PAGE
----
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NBN prices hiked without service improvement: ACCC

NBN prices hiked without service improvement: ACCC

Smaller RSPs also gained more market share

Credit: Supplied

Plan prices for the National Broadband Network (NBN) are on the rise without a comparable increase in service capability, the nation’s consumer watchdog has claimed.

The price increase was seen across the board in terms of speed tiers, according to the Australian Competition and Consumer Commission (ACCC)’s latest Communications Market Report.

Specifically, fixed entry-level NBN plans rose by 3.6 per cent, or $2.50 per month, in 2021-22 compared to the financial year prior, while middle-of-the-range plans increased by 4.7 per cent or $4 per month.

Meanwhile, high-end and very high-end plans increased by 9 per cent or $9 per month.

The reasons for the increase, the report claimed, were due to a number of factors. These include NBN Co ending its high-speed wholesale rebates and as such retail service providers (RSP) passing on the costs to consumers.

Additionally, there was also a shift in the compositions of the plans on offer, with the share of plans offering download speeds of 50Mbps or higher increasing from 69 per cent to 77 per cent over the last financial year.

As such, this gives RSPs the opportunity to have more costly plans.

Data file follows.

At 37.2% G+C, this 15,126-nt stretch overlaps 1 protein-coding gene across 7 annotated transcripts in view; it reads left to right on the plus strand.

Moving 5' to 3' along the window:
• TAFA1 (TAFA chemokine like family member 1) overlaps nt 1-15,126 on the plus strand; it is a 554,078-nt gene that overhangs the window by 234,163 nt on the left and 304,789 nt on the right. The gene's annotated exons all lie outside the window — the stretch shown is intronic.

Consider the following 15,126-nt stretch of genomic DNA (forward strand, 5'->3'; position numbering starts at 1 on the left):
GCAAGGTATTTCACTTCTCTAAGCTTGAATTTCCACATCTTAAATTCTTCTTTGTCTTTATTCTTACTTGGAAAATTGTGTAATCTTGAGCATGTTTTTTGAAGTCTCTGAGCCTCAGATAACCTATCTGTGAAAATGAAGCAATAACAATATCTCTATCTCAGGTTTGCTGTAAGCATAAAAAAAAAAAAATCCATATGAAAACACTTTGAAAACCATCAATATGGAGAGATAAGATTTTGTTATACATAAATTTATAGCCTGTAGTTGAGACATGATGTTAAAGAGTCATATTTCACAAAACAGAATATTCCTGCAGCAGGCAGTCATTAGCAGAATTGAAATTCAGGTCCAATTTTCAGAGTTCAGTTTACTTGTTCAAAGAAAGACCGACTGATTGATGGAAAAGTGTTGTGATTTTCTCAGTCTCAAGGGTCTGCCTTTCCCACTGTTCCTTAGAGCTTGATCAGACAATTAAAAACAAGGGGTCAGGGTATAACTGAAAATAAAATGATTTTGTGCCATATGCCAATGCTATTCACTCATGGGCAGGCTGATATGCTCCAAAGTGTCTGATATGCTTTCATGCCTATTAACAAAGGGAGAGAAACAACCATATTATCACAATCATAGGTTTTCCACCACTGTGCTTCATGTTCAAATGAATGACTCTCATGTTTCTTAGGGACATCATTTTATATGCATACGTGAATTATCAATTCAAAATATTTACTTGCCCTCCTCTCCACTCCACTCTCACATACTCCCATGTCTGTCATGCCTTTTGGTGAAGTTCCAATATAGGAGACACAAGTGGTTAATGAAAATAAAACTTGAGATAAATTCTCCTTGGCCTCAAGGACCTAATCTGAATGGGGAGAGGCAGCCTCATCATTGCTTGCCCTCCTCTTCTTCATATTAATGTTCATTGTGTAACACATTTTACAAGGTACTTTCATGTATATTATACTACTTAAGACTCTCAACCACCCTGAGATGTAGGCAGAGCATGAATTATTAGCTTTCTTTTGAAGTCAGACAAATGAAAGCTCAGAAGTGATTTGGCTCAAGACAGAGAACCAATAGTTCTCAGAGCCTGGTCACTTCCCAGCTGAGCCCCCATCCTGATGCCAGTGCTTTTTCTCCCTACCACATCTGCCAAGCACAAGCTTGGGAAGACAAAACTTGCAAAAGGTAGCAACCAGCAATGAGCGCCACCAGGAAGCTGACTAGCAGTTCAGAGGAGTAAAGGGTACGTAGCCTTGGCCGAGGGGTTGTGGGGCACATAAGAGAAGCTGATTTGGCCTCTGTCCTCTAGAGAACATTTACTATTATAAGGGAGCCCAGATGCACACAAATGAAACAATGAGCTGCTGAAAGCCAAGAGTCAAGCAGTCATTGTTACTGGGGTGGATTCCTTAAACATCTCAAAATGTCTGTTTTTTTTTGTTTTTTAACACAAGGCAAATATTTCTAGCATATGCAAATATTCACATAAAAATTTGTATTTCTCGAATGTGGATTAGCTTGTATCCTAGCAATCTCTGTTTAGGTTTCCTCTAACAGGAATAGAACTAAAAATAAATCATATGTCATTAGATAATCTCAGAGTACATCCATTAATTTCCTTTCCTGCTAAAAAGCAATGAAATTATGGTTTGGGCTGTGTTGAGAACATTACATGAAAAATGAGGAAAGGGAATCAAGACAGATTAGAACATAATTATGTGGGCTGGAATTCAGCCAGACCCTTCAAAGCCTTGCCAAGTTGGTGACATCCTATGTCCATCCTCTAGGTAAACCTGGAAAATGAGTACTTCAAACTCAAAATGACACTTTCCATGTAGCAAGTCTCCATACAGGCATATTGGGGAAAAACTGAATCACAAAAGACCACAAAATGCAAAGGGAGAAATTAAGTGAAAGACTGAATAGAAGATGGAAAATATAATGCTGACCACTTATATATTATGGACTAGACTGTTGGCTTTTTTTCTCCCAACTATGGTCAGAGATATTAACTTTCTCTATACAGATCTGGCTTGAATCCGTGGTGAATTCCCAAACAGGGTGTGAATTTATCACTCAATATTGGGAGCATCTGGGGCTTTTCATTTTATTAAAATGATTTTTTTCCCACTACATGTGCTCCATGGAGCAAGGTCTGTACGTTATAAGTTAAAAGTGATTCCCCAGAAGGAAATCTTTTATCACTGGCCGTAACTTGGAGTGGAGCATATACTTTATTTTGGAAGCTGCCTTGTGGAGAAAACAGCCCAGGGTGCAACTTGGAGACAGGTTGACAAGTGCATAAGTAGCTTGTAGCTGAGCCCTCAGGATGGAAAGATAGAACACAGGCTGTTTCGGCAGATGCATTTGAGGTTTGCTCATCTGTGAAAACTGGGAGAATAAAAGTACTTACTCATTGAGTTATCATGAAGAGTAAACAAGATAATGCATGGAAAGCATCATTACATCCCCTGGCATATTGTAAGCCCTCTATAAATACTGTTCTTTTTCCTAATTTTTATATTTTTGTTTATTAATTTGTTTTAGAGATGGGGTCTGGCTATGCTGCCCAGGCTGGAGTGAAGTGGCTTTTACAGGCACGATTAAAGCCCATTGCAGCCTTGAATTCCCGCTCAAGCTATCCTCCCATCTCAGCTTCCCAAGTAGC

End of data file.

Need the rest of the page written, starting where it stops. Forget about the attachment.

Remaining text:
“More than 8 million households and small businesses rely on the NBN for their internet, so the trade-off between the price and service quality of NBN plans affects most Australians,” ACCC Commissioner Anna Brakey said.

Meanwhile, smaller internet RSPs have continued to claw back market share from the top down.

According to the report, the former group sat at 12.6 per cent as of the June 2022 quarter while the latter dropped for the third year in a row to settle at 87.4 per cent.

Further, smaller RSPs also expanded their coverage at NBN points of interconnect (POI), with all 121 POIs having at least 17 access seekers.

The ACCC expects smaller RSPs to increase their direct interconnections with the NBN further, as well as to undertake investment in backhaul capacity at POIs.

“It’s encouraging that the growing market share of the smaller retailers and their expanding footprint will result in more choice for Australian consumers, regardless of where they live,” Brakey added.


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